Futurism was born in Italy as an avant-garde art movement. It revolutionised the Italian art scene with literature, music, fine arts and architecture. The movement was founded by the writer Filippo Tommaso Marinetti (1876 – 1944) who dictated and published the first Futurist Manifesto in 1909. In the visual arts, many Italian painters followed this Marinetti Manifesto. Among them were Umberto Boccioni, Carlo Carra, Gino Severini, Giacomo Balla, Aroldo Bonzagni and Luigio Russolo as famous painters, Antonio Sant´ Ella as architect and Francesco Balilla Pratella as musician of the Italian art scene.

Although Futurism triggered an important art revolution mainly in Italy, it also influenced the development of art in other European countries. In Russia, Futurism developed its own style and was particularly effective in the field of literature. In Germany, Futurism established itself especially in Berlin. The best-known German futurist was Alfred Döblin, who devoted himself mainly to montage techniques.

The Battle of the Futurists

The term futurism comes from the Italian word “futuro” (future), from Latin futurum (future). The Futurists break with everything they perceive as outdated and traditional. They tried to create a new “real” art, as they called it, that would meet the demands of modern mechanized life.

According to the Futurists, “art” should correspond to real life rather than reflect the past. Imitation of the past, whether as theme or motif, should be avoided as it does not adequately reflect one’s own originality and time.

Futurism rejects the old ideals of beauty and seeks “its” ideals of beauty in speed and dynamism. This reflects the technical development and the increasingly technical awareness of contemporary society, to which the new technical achievements correspond. In 1910, the painter Umberto Boccioni published his Manifesto of Futurist Painting, which he wrote together with several other artists. In it he called on other young artists to rebel against the historical ideals of art and to fight for new artistic ideals.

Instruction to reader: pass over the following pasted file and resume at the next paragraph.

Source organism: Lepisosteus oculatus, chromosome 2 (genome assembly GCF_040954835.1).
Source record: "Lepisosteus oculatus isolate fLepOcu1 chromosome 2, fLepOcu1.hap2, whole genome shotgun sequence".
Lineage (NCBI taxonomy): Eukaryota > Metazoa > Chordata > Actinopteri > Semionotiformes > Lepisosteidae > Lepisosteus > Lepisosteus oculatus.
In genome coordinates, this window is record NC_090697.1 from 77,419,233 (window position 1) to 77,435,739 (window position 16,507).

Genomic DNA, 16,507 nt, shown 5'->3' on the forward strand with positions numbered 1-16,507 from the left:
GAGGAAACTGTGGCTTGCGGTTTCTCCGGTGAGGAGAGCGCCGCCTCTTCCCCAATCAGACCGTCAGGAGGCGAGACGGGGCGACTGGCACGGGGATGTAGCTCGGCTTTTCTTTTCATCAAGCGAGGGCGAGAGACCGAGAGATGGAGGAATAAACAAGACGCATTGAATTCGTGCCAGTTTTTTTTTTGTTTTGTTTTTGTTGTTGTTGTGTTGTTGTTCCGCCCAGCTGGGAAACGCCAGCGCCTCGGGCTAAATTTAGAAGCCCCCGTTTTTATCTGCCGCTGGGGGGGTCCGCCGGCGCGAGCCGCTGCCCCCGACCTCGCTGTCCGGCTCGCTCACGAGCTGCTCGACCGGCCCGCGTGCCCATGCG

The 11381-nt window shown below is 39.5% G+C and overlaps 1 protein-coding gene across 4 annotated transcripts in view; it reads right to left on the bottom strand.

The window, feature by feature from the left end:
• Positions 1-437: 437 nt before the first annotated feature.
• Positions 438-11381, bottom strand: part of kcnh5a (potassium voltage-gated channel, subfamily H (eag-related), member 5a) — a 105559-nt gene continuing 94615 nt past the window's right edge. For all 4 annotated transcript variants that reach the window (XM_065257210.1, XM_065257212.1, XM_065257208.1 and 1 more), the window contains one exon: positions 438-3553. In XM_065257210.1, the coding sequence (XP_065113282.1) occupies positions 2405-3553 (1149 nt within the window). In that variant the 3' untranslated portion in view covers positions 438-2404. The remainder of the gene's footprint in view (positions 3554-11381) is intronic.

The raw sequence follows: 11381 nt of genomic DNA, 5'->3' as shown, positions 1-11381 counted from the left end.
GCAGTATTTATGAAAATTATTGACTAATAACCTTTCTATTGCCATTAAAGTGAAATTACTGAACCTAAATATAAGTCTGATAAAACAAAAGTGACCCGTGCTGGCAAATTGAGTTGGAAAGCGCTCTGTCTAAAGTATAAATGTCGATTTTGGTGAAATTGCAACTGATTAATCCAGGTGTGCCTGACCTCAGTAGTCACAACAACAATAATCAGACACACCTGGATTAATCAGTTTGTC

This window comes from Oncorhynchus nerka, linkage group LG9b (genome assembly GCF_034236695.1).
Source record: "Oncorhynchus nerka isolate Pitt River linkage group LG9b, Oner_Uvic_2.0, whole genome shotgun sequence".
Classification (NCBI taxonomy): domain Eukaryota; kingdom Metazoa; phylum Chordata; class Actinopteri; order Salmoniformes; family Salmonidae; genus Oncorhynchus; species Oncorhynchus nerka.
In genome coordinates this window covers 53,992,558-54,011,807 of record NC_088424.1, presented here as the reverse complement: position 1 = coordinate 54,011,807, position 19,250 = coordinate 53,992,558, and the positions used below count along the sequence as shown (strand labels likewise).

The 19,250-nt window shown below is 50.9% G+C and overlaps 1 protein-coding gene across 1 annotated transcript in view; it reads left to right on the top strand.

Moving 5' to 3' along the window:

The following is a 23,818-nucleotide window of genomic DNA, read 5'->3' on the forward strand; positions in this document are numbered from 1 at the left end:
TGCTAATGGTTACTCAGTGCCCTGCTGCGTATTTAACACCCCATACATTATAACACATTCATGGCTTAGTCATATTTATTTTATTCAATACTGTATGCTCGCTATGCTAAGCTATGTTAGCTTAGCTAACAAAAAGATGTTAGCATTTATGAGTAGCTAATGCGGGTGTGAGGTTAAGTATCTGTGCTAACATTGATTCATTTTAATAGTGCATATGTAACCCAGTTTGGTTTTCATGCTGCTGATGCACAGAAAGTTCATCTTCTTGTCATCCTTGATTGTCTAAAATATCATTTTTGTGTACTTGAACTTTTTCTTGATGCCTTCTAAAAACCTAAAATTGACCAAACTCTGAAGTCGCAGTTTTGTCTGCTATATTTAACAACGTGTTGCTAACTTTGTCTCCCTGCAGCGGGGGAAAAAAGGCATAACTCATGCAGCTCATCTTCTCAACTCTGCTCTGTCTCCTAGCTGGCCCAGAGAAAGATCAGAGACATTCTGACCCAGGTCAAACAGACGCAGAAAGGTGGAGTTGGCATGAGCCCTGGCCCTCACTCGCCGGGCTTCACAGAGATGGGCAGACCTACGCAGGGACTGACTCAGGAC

The Love of the Futurists

In the same year, 1910, after Filippo Tommaso Marinetti, the second manifesto of the visual arts was announced. In this more technical manifesto of futuristic painting, the technique of painting and the motif are described in more detail. The traditional motifs such as landscapes, historical representations and portraits are rejected and instead of these, light and movement are now at the centre. The speed of the big city, traffic, mass society and machines in many ways are now the theme. Cars, planes and trains are typical motifs of futurism.

For the Futurists, the experience of the artist and the portrayed are just as important as the image of the depicted situation. What distinguishes futuristic images from works of other art styles are pure representations of movementabl&¨ufen. Events are captured in the picture by depicting motion sequences. Forms and lines flow into each other and light is experimented with to represent continuity. For this, techniques from cubism and divisionism (a split of pointillism/early impressionism) are used.

Futuristic art is expressed in paintings, collages, posters, manifestos, poems and the still young medium of film.